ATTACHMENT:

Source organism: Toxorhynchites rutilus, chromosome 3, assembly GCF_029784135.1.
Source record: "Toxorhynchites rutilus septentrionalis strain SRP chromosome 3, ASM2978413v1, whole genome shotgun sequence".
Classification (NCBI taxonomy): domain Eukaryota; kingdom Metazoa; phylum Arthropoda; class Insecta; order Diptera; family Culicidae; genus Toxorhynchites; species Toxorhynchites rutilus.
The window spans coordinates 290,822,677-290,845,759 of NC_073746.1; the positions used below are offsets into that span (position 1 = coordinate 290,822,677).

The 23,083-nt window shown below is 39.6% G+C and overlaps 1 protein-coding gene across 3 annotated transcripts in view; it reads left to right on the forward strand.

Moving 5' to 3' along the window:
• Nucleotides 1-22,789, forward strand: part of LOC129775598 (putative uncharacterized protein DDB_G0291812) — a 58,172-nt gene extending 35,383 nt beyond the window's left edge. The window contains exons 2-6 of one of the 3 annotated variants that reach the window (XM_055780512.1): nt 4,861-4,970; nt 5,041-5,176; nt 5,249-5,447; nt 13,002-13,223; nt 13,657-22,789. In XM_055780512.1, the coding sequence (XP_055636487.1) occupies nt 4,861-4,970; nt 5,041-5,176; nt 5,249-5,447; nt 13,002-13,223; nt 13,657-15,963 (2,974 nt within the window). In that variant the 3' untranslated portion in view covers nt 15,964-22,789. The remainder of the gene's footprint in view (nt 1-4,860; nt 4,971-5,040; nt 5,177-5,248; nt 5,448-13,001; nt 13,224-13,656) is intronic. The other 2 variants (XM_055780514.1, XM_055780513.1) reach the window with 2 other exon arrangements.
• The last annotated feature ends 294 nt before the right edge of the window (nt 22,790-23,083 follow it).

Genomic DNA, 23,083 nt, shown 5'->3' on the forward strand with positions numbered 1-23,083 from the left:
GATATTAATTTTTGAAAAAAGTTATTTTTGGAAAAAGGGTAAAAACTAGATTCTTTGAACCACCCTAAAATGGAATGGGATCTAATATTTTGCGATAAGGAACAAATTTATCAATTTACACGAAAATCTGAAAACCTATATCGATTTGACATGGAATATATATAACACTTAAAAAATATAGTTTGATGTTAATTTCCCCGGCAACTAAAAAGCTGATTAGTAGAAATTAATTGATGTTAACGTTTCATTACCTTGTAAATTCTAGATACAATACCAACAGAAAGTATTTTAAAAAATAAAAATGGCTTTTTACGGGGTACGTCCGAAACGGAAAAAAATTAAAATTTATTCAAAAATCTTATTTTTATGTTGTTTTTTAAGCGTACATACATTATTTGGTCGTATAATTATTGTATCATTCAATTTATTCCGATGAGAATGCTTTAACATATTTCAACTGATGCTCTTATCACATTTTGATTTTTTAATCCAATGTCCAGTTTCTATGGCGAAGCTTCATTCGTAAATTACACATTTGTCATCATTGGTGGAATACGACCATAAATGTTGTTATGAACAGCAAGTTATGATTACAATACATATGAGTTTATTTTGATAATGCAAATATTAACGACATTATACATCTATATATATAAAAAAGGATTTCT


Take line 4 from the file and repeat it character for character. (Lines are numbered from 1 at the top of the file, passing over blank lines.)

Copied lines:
The window spans coordinates 290,822,677-290,845,759 of NC_073746.1; the positions used below are offsets into that span (position 1 = coordinate 290,822,677).